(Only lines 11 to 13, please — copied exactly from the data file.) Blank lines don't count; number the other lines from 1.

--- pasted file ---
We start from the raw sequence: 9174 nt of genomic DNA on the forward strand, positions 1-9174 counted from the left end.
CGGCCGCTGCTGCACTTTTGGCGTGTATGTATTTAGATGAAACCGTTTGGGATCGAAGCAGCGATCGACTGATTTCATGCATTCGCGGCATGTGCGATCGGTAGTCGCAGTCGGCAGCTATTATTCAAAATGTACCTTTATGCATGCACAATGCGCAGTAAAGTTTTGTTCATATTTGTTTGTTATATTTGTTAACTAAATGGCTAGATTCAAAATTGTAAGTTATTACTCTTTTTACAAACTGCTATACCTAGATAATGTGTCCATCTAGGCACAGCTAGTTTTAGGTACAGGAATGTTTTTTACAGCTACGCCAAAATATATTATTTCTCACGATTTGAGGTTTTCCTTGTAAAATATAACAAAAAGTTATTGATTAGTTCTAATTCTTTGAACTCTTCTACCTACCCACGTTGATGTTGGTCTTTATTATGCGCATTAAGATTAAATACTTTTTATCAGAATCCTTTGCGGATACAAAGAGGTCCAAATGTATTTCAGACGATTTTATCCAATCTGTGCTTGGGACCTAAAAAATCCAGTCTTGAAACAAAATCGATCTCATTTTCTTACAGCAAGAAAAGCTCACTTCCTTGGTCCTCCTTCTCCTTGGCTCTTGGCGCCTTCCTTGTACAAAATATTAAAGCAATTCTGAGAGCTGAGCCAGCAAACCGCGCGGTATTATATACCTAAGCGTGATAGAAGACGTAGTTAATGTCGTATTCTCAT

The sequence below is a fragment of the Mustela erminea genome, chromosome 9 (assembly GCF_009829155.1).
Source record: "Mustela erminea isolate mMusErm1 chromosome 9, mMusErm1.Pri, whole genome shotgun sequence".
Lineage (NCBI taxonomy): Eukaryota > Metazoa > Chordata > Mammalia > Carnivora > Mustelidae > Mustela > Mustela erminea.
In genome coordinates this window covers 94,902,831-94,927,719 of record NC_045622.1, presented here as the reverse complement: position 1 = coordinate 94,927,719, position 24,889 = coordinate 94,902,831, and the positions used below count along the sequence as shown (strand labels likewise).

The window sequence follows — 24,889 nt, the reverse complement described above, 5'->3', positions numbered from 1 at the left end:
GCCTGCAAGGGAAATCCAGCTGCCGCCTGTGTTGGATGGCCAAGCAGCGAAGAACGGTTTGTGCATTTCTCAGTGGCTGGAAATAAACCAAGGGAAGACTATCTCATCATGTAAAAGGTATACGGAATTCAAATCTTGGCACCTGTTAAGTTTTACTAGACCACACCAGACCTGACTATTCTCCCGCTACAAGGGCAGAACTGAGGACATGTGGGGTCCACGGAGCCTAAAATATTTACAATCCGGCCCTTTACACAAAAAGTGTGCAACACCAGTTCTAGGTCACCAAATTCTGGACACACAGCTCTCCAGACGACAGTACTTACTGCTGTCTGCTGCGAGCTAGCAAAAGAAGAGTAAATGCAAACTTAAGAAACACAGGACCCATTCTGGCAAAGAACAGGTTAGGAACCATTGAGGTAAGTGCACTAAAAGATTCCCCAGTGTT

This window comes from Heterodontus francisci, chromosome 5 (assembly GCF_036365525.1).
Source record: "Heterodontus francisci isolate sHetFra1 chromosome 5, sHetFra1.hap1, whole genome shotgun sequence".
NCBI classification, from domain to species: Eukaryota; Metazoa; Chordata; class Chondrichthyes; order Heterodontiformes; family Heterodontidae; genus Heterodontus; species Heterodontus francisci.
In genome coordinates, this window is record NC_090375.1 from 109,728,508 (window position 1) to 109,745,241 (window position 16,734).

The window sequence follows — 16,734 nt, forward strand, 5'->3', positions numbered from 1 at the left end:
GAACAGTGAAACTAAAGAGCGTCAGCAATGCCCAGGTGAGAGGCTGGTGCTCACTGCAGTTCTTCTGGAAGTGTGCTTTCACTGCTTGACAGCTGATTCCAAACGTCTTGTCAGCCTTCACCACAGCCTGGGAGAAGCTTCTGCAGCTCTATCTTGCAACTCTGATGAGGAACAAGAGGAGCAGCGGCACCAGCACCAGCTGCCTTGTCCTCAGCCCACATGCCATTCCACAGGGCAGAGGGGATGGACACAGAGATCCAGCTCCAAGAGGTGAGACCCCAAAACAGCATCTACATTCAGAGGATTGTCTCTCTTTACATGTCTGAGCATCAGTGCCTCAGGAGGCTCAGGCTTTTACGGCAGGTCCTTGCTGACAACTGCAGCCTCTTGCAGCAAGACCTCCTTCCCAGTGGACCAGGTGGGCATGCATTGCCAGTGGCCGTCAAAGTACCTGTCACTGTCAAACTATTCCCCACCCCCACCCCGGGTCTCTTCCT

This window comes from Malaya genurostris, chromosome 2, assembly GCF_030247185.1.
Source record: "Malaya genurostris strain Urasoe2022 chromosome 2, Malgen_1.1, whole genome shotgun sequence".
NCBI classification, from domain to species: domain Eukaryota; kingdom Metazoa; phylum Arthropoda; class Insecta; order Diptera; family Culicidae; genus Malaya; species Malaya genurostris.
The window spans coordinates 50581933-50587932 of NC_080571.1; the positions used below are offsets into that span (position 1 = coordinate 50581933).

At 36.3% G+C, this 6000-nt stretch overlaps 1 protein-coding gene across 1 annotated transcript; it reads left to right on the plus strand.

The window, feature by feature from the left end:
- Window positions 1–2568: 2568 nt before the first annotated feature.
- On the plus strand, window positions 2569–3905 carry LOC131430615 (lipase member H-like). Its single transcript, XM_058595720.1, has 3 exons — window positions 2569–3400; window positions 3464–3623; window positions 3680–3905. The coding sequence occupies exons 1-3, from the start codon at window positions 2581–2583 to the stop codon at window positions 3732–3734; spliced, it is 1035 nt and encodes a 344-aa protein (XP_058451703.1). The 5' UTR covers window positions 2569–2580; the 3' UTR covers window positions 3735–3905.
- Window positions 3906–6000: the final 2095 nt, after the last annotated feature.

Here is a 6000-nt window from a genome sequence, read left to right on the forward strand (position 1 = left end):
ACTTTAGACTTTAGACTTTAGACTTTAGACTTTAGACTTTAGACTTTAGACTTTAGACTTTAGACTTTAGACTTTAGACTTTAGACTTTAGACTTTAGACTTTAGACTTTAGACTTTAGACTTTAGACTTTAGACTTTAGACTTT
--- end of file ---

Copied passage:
NCBI classification, from domain to species: Eukaryota; Metazoa; Chordata; class Chondrichthyes; order Heterodontiformes; family Heterodontidae; genus Heterodontus; species Heterodontus francisci.
In genome coordinates, this window is record NC_090375.1 from 109,728,508 (window position 1) to 109,745,241 (window position 16,734).

The window sequence follows — 16,734 nt, forward strand, 5'->3', positions numbered from 1 at the left end: